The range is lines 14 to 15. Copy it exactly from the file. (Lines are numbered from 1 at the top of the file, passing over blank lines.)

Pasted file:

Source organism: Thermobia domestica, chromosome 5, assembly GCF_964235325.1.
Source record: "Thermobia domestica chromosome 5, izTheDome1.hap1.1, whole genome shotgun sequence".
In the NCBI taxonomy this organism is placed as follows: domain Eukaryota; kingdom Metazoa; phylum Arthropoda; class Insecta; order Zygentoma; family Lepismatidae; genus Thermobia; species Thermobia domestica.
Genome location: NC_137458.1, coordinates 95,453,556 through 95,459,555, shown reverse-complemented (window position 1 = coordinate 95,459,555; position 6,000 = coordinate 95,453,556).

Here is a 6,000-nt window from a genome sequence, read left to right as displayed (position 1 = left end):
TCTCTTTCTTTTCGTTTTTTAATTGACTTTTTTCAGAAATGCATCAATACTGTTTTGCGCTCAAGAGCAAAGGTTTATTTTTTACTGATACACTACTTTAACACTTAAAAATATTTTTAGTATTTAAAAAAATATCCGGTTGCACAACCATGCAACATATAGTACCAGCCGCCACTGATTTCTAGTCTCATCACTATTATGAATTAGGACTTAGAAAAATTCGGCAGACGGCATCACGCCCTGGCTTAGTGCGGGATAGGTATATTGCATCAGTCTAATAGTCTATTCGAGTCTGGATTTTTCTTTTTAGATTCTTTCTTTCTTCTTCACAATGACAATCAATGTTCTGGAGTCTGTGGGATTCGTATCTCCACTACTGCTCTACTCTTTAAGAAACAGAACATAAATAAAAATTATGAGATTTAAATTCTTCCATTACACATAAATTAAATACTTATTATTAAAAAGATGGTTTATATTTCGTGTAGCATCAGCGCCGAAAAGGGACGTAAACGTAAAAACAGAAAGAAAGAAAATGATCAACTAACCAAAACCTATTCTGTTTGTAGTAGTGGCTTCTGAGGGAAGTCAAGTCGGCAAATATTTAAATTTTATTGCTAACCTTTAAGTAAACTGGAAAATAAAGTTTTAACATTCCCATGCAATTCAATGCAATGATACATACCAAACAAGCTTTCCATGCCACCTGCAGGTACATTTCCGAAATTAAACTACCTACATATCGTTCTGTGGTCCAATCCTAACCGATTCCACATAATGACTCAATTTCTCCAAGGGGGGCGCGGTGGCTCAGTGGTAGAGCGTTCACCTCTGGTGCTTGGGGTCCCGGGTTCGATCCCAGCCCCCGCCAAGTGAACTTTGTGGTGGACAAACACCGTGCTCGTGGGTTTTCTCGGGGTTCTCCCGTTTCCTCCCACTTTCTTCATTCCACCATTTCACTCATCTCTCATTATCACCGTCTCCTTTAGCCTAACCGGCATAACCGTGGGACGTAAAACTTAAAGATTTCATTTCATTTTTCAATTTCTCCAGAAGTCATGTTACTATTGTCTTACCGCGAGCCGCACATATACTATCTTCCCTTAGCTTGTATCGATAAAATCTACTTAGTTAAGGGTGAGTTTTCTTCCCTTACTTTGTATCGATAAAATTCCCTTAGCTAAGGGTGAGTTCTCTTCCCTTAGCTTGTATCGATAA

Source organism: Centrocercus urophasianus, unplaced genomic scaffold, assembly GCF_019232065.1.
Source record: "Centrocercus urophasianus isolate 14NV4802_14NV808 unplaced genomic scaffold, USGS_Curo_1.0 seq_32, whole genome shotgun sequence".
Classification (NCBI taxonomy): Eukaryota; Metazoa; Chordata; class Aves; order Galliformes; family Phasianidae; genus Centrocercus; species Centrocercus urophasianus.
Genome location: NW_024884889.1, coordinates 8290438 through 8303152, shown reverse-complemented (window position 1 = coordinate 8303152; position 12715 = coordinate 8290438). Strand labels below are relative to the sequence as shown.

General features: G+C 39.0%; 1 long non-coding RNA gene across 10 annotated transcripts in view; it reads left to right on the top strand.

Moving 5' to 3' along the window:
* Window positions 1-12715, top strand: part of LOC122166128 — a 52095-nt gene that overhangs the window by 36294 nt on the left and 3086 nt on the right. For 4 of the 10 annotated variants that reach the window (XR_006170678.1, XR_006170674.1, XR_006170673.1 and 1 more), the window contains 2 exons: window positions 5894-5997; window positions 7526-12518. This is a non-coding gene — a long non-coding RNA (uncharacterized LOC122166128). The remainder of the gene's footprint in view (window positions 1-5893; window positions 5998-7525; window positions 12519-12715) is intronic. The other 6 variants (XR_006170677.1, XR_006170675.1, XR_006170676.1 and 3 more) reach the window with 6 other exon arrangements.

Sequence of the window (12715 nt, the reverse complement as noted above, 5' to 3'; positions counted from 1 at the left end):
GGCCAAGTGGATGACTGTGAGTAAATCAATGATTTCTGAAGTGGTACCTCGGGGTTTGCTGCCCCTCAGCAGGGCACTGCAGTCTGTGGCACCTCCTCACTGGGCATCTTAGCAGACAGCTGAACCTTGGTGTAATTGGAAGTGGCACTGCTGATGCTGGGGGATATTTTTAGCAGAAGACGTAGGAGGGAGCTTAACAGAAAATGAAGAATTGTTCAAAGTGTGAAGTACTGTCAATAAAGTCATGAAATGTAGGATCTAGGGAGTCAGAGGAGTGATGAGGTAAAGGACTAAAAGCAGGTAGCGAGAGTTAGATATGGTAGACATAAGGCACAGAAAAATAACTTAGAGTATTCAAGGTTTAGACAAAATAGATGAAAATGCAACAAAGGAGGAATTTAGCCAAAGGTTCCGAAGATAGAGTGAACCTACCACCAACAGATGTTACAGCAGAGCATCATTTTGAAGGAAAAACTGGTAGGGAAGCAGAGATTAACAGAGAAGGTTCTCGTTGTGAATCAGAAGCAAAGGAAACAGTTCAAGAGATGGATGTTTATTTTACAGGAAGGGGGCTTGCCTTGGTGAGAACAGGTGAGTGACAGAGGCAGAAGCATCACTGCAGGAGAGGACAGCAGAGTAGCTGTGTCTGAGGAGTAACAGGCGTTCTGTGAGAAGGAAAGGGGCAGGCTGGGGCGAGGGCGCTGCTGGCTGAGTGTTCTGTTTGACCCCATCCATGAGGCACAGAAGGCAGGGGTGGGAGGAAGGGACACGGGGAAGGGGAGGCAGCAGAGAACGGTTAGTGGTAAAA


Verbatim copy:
Sequence of the window (12715 nt, the reverse complement as noted above, 5' to 3'; positions counted from 1 at the left end):
GGCCAAGTGGATGACTGTGAGTAAATCAATGATTTCTGAAGTGGTACCTCGGGGTTTGCTGCCCCTCAGCAGGGCACTGCAGTCTGTGGCACCTCCTCACTGGGCATCTTAGCAGACAGCTGAACCTTGGTGTAATTGGAAGTGGCACTGCTGATGCTGGGGGATATTTTTAGCAGAAGACGTAGGAGGGAGCTTAACAGAAAATGAAGAATTGTTCAAAGTGTGAAGTACTGTCAATAAAGTCATGAAATGTAGGATCTAGGGAGTCAGAGGAGTGATGAGGTAAAGGACTAAAAGCAGGTAGCGAGAGTTAGATATGGTAGACATAAGGCACAGAAAAATAACTTAGAGTATTCAAGGTTTAGACAAAATAGATGAAAATGCAACAAAGGAGGAATTTAGCCAAAGGTTCCGAAGATAGAGTGAACCTACCACCAACAGATGTTACAGCAGAGCATCATTTTGAAGGAAAAACTGGTAGGGAAGCAGAGATTAACAGAGAAGGTTCTCGTTGTGAATCAGAAGCAAAGGAAACAGTTCAAGAGATGGATGTTTATTTTACAGGAAGGGGGCTTGCCTTGGTGAGAACAGGTGAGTGACAGAGGCAGAAGCATCACTGCAGGAGAGGACAGCAGAGTAGCTGTGTCTGAGGAGTAACAGGCGTTCTGTGAGAAGGAAAGGGGCAGGCTGGGGCGAGGGCGCTGCTGGCTGAGTGTTCTGTTTGACCCCATCCATGAGGCACAGAAGGCAGGGGTGGGAGGAAGGGACACGGGGAAGGGGAGGCAGCAGAGAACGGTTAGTGGTAAAA